Malcolm Morley’s paintings share a connection with Pop Art—but he isn’t a Pop Artist. He created his work using methods similar to the Photorealists—but he isn’t one of those either. The artist just does not fit into any one particular genealogy; this connection to Photorealism, or Superrealism—as he named it—was discarded by the artist in favour of a more expressive method of painting—that critics deemed a kind of Neo-expressionism. But as the artist has stated, with a wry quip; once a movement is named, it’s dead
Morley is hard to place, difficult to categorize, and therefore hard to kill. Because of this, critics don’t quite know what to make of him. Negating our art historical desire to pigeon-hole with a finely chosen “ism”; it is harder to quantify what Morley is than what Morley is not.
He is not a Photorealist. Morley’s painting can convey a Photo-realist quality when reproduced in a publication, but to the eye of the viewer there is a subtle yet conscious energy to the paint. There is covert mark-making in Morley’s Superrealist works. If an “ism” was to be found it was in the artist’s self-categorisation—before discarding the method and the category of Superrealism in order to follow an expressionistic route—a route already alluded to in his noticeably surreptitious energy.
As Morley stated; the paintings in reproduction appear as Photorealist, but upon inspection of the actual work a strange phenomenon occurs and you see the physical reality of the surface, and it seems to work through your central nervous system.
As Morley focused his attention on “area” [the surface of the canvas as opposed to any exploration of background or foreground] he worked in grids, painting each section of his canvas one at a time, and applying the equal values of a mathematician, or an artist of the Renaissance, to every segment of the image
In fact Morley expressed an interest in Malevich’s suprematism, where the object is rendered meaningless to feelings engendered by geometry and form. Morley was making his objects quietly flat, and his canvas democratic.
This notion is reflected in the artist’s work The Theory of Catastrophe. This painting shows a bird’s-eye view of a motorway pile-up, where, upon inspection of the Photorealist energy and violence of objects, the painting gives way to an equality of form and surface.
The act of a Photorealist painter—or in this instance; the Superrealist painter—is still, in and of itself, controlled and methodical. Yet Morley juxtaposes this restraint by delving into his own subconscious to find his subject matter, and there is a frequent exploration of chaos and destruction as an almost counter weight to the artist’s equipoise of paint.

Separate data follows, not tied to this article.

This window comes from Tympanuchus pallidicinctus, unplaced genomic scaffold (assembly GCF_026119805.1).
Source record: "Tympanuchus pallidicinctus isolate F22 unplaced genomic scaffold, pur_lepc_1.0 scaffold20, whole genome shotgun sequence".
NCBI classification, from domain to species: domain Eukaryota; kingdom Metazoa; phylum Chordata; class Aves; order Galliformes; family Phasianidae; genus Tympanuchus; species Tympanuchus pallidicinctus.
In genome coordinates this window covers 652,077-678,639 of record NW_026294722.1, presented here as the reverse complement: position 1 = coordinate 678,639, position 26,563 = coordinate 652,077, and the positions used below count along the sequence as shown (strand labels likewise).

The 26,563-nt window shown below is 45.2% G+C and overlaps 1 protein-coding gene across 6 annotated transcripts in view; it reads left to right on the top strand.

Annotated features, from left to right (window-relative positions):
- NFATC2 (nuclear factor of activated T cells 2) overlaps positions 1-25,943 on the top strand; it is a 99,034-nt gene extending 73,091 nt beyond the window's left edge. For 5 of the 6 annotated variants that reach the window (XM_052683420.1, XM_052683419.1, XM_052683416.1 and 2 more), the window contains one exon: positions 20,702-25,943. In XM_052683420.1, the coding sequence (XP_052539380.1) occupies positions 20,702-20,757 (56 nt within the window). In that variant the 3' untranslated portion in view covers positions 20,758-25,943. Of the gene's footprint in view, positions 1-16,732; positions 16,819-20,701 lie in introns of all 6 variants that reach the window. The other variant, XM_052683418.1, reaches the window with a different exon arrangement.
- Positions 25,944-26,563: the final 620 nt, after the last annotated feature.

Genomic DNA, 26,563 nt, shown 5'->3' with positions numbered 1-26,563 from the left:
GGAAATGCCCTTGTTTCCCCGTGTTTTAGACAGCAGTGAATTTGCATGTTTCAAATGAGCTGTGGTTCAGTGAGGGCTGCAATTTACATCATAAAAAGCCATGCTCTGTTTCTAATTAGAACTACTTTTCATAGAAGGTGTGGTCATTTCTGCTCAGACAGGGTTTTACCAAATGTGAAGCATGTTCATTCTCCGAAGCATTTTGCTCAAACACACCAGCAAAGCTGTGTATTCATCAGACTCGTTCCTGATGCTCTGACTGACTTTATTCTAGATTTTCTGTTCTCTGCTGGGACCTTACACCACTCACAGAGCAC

The leitmotif of the ocean liner is another recurring image for the artist. Originally Morley attempted its likeness by painting the real thing from pier 57 in New York, only to discover that he couldn’t take in the scale of these vessels. So instead, he resorted to a postcard. With this decision Morley’s Superrealism was born, and a plethora of ocean liners followed in its wake.
Only many years later in the depths of psychoanalysis did the artist remember a balsa-wood model of HMS Nelson waiting to be painted, left overnight on a windowsill destroyed by a German V1 bomb, along with his childhood home. With this memory Morley realized that all the ships that he had painted in his career had been an attempt to complete that lost model.
The story is possibly a conceit similar to that of Joseph Beuys’ story of the origins of felt and fat in his work; yet it is an exemplifier of Morley’s need to inject an element of chance and the random into the highly structured format of his Super-real.
The exhibition has been curated by Sir Norman Rosenthal and is situated in one of the lower galleries of the Ashmolean Museum. This is not a white cube space in the sense of a contemporary art gallery, as the exhibition shares this location with a small number of permanent artifacts from antiquity. A fantastical hybrid creature rests between Morley’s paintings in the form of an Assyrian “Winged Genie” Relief carved from a slab of gypsum. This minor deity rests its eyes upon Pamela Running before the Wind with a Dutch Lighthouse—it’s an unfortunate relationship thankfully not destined to last. Yet, Morley’s oeuvre is certainly arresting enough to draw the eye away from this inadvertent juxtaposition, as it does with that of Sir Henry Cheere’s 18th century statuary.
In fact, Morley has not been overpowered by old or indeed new media. His painting from postcards transcended that of the Photorealists in that it never dismissed a sense of the painterly. But in this Malcolm Morley has far more in common with George Seurat than he does with Roy Lichtenstein.
By Paul Black